Until just days before the July 31 runoff election in Texas, Lt. Governor David Dewhurst was the prohibitive favorite to defeat insurgent challenger Ted Cruz for the Republican nomination to take the U.S. Senate seat being vacated by the retiring Kay Bailey Hutchison.
There were nine candidates in the Republican field for senate on primary day in May, about three or four too many for Dewhurst to win the primary outright. He fell about five percentage points short of a majority but nevertheless beat Cruz by close to eleven points. Victory in the runoff seemed assured.
But it didn’t’ happen.
Unlike any other state’s lieutenant governor, the lieutenant governor in Texas is a very, very powerful man. In 1876, in reaction to the perceived sins of Reconstruction governor E.J. Davis, the Texas Constitution was rewritten to the effect of greatly reducing the power of the governor and greatly increasing that of the lieutenant governor.
Few have exercised that power more vigorously than David Dewhurst, who has held the post since 2003. During the primary campaign, a couple of area business leaders told me privately that although they favored one of the other candidates for Hutchison’s senate seat, they would nonetheless not openly oppose Dewhurst for fear of reprisal on legislative issues that might affect their businesses.
Dewhurst carries a big stick and will use it.
With a personal fortune in the hundreds of millions of dollars, massive name ID, the power of the lieutenant governor’s office and the endorsements of all the key establishment Republicans behind him, Dewhurst was theoretically unbeatable.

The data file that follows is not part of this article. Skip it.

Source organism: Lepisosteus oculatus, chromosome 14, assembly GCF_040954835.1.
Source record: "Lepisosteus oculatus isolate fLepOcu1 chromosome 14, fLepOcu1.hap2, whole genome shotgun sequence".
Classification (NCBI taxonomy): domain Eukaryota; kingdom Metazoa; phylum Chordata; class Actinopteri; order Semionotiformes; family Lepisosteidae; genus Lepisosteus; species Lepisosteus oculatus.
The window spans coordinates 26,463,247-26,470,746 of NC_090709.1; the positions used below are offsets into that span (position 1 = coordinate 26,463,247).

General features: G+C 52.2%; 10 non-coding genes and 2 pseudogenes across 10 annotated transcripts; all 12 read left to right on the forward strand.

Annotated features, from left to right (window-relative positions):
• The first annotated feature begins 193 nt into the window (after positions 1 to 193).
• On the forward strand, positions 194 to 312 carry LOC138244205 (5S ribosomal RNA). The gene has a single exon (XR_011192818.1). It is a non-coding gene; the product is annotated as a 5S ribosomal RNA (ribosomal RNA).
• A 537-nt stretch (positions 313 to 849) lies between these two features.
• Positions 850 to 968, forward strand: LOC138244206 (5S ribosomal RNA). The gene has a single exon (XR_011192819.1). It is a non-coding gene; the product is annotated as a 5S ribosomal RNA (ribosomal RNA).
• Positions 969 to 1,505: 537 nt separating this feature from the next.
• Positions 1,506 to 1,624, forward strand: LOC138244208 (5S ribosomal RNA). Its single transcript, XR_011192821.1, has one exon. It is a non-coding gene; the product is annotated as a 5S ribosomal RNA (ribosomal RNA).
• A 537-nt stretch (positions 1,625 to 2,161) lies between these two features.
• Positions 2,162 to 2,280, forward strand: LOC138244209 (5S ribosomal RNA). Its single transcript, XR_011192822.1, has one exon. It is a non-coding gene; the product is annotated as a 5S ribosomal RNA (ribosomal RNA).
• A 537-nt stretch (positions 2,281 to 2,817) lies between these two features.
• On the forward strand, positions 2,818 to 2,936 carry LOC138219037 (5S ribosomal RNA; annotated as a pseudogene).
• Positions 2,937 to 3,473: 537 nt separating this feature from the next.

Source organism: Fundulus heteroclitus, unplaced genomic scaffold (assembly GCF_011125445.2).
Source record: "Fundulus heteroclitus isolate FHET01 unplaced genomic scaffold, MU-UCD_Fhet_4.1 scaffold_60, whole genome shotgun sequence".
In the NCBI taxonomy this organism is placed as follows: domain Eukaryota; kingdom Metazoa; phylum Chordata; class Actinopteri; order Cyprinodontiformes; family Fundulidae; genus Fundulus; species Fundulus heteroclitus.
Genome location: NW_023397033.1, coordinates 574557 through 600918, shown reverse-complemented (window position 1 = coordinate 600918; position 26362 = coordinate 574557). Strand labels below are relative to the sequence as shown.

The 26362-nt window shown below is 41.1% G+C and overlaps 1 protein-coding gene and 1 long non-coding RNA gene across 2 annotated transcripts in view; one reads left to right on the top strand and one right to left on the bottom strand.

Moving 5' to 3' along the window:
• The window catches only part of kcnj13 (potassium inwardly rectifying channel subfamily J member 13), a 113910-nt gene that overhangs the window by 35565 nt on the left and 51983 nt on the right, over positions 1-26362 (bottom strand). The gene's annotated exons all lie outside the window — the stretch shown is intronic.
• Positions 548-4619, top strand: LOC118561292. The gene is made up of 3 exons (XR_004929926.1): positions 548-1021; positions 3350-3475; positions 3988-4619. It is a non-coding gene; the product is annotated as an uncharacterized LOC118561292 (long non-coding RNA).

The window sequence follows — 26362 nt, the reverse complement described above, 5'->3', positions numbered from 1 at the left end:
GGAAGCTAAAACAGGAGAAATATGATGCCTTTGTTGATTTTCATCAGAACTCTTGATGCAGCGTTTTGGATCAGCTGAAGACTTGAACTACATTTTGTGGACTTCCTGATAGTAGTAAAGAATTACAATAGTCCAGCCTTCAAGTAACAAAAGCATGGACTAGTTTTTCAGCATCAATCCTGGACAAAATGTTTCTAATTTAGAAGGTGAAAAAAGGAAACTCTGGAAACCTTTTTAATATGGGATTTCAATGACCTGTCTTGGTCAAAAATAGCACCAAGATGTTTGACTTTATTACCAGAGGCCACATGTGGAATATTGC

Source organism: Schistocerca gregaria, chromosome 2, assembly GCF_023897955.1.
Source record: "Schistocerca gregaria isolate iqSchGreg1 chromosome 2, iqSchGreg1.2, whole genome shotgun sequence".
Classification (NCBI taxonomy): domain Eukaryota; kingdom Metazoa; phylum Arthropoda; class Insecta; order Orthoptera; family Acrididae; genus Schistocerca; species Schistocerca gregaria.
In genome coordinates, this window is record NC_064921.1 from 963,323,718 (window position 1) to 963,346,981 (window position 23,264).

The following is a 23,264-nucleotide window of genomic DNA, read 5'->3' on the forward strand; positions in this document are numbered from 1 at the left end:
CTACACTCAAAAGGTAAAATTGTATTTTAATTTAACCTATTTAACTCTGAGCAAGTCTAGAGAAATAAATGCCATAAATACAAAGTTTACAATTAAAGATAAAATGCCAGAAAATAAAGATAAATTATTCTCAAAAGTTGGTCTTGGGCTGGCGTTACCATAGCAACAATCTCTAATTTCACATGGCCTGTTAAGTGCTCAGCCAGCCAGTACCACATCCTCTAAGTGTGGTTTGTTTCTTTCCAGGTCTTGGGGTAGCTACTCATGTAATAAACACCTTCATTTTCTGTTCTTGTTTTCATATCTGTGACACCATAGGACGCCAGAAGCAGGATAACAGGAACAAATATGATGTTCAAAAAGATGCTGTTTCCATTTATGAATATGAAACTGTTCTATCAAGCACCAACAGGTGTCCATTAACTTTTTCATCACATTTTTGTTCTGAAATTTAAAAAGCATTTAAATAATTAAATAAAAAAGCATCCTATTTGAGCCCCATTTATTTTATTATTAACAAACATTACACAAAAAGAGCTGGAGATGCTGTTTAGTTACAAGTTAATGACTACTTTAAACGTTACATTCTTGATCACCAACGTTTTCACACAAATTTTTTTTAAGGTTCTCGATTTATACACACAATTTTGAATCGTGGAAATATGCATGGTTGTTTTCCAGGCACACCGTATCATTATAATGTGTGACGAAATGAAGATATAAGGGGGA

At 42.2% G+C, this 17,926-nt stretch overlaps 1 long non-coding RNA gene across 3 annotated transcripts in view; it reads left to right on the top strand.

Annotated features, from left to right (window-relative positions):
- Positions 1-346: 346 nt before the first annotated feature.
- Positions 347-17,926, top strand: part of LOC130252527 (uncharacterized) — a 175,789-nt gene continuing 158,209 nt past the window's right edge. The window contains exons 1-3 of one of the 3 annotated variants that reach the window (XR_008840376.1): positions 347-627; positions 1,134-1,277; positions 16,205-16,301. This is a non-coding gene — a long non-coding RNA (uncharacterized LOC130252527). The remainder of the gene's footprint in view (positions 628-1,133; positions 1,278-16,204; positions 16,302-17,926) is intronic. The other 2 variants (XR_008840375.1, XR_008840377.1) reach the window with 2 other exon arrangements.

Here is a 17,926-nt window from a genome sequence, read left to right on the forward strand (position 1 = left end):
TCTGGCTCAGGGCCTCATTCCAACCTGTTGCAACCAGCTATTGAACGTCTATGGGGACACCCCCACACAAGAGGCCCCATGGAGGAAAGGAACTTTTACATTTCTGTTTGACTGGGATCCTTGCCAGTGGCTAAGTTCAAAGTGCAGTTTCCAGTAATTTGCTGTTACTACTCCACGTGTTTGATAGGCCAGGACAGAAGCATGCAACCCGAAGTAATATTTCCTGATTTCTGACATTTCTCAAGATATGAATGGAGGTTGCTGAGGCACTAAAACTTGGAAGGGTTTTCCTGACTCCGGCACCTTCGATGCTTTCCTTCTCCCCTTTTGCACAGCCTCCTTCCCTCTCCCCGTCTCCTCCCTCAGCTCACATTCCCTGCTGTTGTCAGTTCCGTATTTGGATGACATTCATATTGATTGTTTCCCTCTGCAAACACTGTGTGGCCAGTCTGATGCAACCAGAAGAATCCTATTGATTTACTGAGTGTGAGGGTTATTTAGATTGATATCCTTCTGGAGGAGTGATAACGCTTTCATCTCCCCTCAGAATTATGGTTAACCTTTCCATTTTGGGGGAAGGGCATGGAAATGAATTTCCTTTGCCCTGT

And yet he got clobbered in the runoff by Ted Cruz, despite the fact that Cruz was carpet-bombed by Dewhurst by about three to one in ad spending.
So what happened?
A number of things including the fact that some believe that Dewhurst went way too negative in his attacks on Cruz to the point that his own ads boomeranged on him.
But with that said, two words stand out. The tea party. (OK, that’s three words.)
Ted Cruz was the tea party favorite by a heavy margin. The grass roots effort on behalf of Cruz was huge, organized and extremely effective. Tea party supporters of Cruz got the word out and got their vote out while Dewhurst counted on the momentum of his large primary victory, his money advantage and the support of the establishment; a trifecta that in ordinary times would be insuperable.
But these are not ordinary times.
It remains to be seen if a big upset in Texas led by the tea party portends massive tea party impact on the presidential race in the swing states. But if I were a Democrat in the habit of comforting myself by dismissing the tea party as yesterday’s news and dismissing the tea party’s contributions to the seismic GOP victories in the 2010 midterm elections as a one-time aberration, the hair on the back of my neck might be tingling just a bit right now.
According to a number of polls, Obama and Romney are essentially tied nationally and Obama is up by as much as five percentage points in key states like Florida and Ohio. That’s pretty thin ice for an incumbent president three months out from election day.
Add to this calculus that until just days before the runoff, David Dewhurst was up by double digits, only to go down decisively in no small measure as a result of the efforts of the tea party, and there just might be some heartburn developing in the camp of Team Obama.
The tea party’s favorite hymnal selections – limited government, constitutional adherence, fiscal restraint – are well-known to the Romney camp. Don’t be surprised if you hear Romney singing them more frequently in the coming weeks.